4. Assists mental health
Have you ever heard of the phrase “Go take a walk to clear your head”? Well, looks like there’s research behind that phrase, showing that walking is a great way to improve your mental wellness.
Be it moderate or intense levels of walking, taking a stroll can strengthen mental health. Additionally, it can also be utilized as a way to reduce the risk of mental health issues among older adults, according to a study published in Gerontology and Geriatric Medicine.
How much walking should I do?
According to the World Health Organization, adults are advised to aim for 150 minutes of moderate-intensity exercise a week.
Speaking to Eating Well, Austin Johnson, a Texas-based NCSF certified personal trainer, said that this would translate to a brisk pace that would likely fall between 3 and 4 miles per hour, “This would equate to a 15- to 20-minute-per-mile walking pace,” he says.
Stepping up your walking game
If walking has been your primary form of exercise, there are a few ways you can upgrade your workout to make it a bit more challenging. Here are a few things you can do to enhance your walking workout, courtesy of Eating Well,
- Start by walking at a steady and comfortable pace for 10 minutes, slowly working your way up to being able to walk for 30 minutes straight a day.
- Walk for 30 minutes a day at a moderate to brisk pace. Walking at this pace means that you’re able to talk, but not sing.
- Changing the landscape of where you usually walk is a great way to challenge your body. Try walking on a hiking trail or adjust your treadmill.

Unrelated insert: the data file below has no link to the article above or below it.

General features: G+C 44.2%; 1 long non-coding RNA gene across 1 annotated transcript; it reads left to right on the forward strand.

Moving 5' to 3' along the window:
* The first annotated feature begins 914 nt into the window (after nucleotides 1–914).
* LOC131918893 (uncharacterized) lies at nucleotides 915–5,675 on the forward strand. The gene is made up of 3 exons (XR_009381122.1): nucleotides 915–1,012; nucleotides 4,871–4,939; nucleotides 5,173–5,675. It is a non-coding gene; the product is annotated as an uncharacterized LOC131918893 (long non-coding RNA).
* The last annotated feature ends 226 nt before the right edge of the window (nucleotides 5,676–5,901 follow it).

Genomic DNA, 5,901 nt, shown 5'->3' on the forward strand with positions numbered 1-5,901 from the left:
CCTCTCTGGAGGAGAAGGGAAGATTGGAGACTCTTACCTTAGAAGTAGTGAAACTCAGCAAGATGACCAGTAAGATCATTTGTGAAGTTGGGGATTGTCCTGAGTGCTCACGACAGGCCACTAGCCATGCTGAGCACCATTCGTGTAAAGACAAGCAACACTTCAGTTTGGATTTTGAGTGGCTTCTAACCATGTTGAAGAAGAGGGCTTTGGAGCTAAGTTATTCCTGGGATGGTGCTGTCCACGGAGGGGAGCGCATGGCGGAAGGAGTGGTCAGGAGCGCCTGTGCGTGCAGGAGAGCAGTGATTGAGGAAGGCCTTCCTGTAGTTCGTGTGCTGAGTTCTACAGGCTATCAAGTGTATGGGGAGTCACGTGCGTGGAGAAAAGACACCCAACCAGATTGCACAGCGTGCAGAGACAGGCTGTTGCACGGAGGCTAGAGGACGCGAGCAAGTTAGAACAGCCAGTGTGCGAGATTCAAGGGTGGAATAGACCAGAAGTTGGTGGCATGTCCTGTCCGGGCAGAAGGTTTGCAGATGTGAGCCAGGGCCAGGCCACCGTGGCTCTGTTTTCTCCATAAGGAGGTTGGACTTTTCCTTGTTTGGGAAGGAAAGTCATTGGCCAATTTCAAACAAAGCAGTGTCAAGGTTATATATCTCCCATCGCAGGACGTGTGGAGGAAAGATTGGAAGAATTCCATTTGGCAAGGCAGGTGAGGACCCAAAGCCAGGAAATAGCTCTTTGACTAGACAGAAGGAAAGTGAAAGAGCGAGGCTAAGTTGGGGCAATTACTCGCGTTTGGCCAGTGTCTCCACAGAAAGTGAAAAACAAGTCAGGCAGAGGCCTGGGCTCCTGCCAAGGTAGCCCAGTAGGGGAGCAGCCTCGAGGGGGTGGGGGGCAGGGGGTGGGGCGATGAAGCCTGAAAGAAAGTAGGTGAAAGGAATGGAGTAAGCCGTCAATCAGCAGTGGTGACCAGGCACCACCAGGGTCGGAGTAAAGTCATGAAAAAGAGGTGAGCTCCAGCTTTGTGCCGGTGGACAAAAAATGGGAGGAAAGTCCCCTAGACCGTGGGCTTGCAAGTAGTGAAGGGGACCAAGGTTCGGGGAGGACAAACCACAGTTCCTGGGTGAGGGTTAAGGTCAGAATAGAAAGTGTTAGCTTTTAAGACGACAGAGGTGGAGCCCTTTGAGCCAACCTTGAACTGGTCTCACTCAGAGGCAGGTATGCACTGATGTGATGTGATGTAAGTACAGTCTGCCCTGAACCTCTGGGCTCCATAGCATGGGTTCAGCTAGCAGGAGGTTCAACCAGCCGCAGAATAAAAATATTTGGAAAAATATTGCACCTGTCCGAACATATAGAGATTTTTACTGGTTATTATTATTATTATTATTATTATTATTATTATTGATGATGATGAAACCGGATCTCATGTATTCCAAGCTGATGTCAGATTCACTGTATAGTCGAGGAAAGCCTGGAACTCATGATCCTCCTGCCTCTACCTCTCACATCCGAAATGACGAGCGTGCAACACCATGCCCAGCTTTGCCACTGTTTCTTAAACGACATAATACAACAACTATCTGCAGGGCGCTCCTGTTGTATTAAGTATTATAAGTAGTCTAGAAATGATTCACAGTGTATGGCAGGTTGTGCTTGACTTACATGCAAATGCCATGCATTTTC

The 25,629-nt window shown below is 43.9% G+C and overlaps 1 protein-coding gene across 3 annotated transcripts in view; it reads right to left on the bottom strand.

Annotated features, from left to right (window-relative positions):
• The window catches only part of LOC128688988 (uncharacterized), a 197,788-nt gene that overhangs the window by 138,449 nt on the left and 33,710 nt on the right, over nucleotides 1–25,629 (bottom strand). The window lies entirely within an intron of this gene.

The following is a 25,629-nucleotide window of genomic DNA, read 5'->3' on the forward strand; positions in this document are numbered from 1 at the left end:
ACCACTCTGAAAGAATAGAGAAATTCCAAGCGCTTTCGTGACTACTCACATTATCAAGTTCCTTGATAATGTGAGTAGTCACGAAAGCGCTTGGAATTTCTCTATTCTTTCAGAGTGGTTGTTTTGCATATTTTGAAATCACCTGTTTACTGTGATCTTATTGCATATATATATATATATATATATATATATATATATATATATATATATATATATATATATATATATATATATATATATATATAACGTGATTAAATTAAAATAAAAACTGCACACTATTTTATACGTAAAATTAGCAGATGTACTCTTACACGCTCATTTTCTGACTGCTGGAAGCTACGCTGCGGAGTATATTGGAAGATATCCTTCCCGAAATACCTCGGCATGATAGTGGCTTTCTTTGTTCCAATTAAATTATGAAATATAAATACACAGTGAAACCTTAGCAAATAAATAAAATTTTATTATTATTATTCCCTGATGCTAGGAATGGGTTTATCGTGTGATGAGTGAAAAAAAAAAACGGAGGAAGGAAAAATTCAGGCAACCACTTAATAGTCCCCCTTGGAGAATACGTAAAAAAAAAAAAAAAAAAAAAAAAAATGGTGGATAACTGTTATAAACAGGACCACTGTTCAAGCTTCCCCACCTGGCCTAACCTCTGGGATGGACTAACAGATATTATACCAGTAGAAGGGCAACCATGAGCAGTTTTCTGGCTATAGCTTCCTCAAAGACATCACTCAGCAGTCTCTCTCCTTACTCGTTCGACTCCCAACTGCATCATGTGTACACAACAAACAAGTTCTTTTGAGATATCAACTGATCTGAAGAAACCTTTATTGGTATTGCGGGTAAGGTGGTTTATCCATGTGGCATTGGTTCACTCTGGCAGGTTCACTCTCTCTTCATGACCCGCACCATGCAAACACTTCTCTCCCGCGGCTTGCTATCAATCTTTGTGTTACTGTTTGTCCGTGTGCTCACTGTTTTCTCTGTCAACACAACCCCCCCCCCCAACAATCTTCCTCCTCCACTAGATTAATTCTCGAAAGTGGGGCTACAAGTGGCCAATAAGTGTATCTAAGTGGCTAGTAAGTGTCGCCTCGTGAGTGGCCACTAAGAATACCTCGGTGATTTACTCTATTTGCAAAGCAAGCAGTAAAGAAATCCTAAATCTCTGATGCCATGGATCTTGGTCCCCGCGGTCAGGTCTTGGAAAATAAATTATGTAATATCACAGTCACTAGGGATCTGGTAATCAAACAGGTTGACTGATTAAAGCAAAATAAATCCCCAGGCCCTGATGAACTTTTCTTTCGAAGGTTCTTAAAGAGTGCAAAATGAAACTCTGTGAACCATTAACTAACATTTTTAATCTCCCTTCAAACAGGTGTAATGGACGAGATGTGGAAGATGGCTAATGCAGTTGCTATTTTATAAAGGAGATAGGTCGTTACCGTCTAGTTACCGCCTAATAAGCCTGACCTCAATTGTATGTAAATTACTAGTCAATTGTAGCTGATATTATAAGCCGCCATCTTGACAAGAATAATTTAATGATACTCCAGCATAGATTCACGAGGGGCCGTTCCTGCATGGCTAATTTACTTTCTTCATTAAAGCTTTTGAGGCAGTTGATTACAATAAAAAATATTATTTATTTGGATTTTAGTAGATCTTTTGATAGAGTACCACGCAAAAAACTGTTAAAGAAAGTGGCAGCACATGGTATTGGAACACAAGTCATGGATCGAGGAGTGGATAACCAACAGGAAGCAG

- Switch up your workout by climbing a flight of stairs every 10 minutes during your 30-minute walking workout, then switch to climbing them every 5 minutes for 6 total rounds.
- Pick up the pace by adding in light jogging or try intervals.
- Add in dumbbells for added resistance.
You can’t out-walk a poor diet
Yes, walking is an effective form of exercise, but that doesn’t mean that it’s enough to substitute for poor eating habits. A healthy diet is crucial for your longevity, so if you really want to stay healthy, then you need to walk well and eat well.
You may not be breaking a hard sweat, but that doesn’t mean that walking isn’t a legitimate form of exercise that can protect your health and longevity. While other forms of intense exercise can benefit your health, never underestimate the power of a good stroll.
Han, A., Kim, J., & Kim, J. (2021). A Study of Leisure Walking Intensity Levels on Mental Health and Health Perception of Older Adults. Gerontology and Geriatric Medicine. https://doi.org/10.1177/2333721421999316
Miremad, M-M, Lin, X, Rasla, S, et al. (2022).The association of walking pace and incident heart failure and subtypes among postmenopausal women. J Am Geriatr Soc. 70( 5): 1405- 1417. doi:10.1111/jgs.17657
Paluch, A. E., Gabriel, K. P., Fulton, J. E., Lewis, C. E., Schreiner, P. J., Sternfeld, B., Sidney, S., Siddique, J., Whitaker, K. M., & Carnethon, M. R. (2021). Steps per Day and All-Cause Mortality in Middle-aged Adults in the Coronary Artery Risk Development in Young Adults Study. JAMA network open, 4(9), e2124516. https://doi.org/10.1001/jamanetworkopen.2021.24516